Human Cities / SMOTIES – Creative works with small and remote places (2020-24)

Human Cities is back with a brand new project funded by the Creative Europe program of the European Commission: SMOTIES – Creative works with small and remote places.

Milan, Saint-Etienne, London, Tallinn, Funchal, Graz, Ermoupoli, Ljubljana, Cieszyn and Reykjavik are ready to start working for the next 4 years for a new challenge.

Human Cities was founded in 2006 as a platform of interdisciplinary exchange, examining the livability of public spaces by using participatory design as a tool to supply systems of process and innovation. Starting from 2008, the platform was funded by the “Culture” program of the EU.

From 2014 to 2018 the project called “Human Cities_Challenging the City Scale”, involving 12 organizations from 11 countries, was led by Cité du design, Saint-Etienne. The project explored how the inhabitants (re) invent the constantly evolving contemporary city, especially through experiments in the urban space (https://www.beda.org/eu-projects/human-cities-challenging-the-city-scale).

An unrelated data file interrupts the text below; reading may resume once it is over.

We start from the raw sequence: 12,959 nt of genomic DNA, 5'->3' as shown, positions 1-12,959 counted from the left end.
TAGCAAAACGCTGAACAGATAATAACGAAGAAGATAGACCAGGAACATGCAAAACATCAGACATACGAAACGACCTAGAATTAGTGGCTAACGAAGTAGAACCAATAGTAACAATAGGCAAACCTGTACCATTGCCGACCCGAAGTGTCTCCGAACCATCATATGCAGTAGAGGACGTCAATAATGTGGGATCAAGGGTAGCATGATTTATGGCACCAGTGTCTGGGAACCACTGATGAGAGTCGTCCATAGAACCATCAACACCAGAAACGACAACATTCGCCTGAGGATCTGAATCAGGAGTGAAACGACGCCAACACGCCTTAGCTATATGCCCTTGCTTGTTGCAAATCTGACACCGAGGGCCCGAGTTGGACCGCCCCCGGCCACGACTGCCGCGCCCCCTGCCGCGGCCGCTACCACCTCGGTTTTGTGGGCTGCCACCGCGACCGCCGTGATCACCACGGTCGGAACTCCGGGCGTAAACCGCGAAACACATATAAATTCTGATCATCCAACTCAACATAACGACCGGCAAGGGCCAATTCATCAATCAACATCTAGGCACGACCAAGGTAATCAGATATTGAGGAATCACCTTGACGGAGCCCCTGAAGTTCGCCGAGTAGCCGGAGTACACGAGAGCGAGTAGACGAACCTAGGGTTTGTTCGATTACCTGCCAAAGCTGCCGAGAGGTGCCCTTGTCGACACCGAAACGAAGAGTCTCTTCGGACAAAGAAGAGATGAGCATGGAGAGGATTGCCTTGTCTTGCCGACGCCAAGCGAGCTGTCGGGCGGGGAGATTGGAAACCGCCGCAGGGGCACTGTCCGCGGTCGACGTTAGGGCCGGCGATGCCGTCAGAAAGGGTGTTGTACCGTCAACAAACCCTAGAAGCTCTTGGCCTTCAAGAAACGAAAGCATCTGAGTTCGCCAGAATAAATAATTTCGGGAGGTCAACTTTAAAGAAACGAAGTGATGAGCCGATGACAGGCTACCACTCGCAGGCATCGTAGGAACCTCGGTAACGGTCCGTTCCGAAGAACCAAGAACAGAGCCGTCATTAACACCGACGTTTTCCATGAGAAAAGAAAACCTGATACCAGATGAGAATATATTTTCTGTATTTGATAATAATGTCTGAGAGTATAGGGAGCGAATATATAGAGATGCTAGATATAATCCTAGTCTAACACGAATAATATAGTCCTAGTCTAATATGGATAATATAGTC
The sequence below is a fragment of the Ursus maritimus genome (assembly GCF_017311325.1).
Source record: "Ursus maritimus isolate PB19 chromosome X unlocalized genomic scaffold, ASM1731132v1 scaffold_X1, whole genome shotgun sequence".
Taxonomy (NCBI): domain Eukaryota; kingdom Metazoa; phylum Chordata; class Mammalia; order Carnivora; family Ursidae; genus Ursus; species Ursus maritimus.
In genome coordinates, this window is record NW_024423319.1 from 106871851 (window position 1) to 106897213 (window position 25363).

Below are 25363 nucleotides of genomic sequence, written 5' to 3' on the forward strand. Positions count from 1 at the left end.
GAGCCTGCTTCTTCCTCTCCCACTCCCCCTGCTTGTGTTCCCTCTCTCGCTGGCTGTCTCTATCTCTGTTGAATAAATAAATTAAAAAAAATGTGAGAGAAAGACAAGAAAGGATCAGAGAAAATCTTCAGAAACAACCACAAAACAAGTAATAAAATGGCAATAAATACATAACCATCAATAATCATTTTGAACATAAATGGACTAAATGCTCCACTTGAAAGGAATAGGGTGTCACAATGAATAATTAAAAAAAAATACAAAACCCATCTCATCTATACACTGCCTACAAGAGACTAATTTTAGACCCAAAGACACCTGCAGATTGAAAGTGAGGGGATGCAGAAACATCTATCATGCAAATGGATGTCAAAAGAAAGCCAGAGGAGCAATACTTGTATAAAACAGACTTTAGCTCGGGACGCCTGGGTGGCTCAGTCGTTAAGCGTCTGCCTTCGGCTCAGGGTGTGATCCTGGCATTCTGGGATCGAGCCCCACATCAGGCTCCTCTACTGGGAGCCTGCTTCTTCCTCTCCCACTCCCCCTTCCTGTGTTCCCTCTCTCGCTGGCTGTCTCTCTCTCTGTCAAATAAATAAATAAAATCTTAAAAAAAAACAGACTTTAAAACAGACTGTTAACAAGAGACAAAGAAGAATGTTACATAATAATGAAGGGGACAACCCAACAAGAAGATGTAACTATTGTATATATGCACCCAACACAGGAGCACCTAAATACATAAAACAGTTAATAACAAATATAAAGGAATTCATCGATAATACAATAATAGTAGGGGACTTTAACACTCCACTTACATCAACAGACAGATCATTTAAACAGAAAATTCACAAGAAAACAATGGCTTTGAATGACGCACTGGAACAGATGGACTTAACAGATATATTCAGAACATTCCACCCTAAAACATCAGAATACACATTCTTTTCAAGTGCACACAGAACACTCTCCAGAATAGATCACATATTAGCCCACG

With “SMOTIES – Human cities: creative works with small and remote places” project, the platform will apply its approach to 10 small and remote European places which are depopulated, relationally remote and depositories of a material and immaterial culture that risks being undervalued, not consolidated, not handed down, and hence lost. They will benefit by the production of cultural and creative works with public spaces done with the 10 project partners (nodes of creativity) through a shared methodology (design thinking) that will guarantee a process of engaging local communities for audience development, transnational mobility of creative professionals, masterclasses and training for an educational purpose and an evaluation of the impact in order to generate a long-term legacy in the involved places.

The partners are 10 nodes of creativity including public institutions, design centres, creative agencies, national associations, research centres located in 10 European cities: Milan (Italy), Reykjavik (Iceland), Ermopouli (Greece), Funchal (Portugal), Saint-Étienne (France), Graz (Austria), Ljubljana (Slovenia), Tallinn (Estonia), Cieszyn (Poland) and London (UK). They are chosen for the particularity of position, cultural uniqueness, development potential, and consolidated role in their creative sector. They are not “small and remote places” but will work with them in their local context as interlocutors, activators, and supporters of creative works to be anchored in public spaces.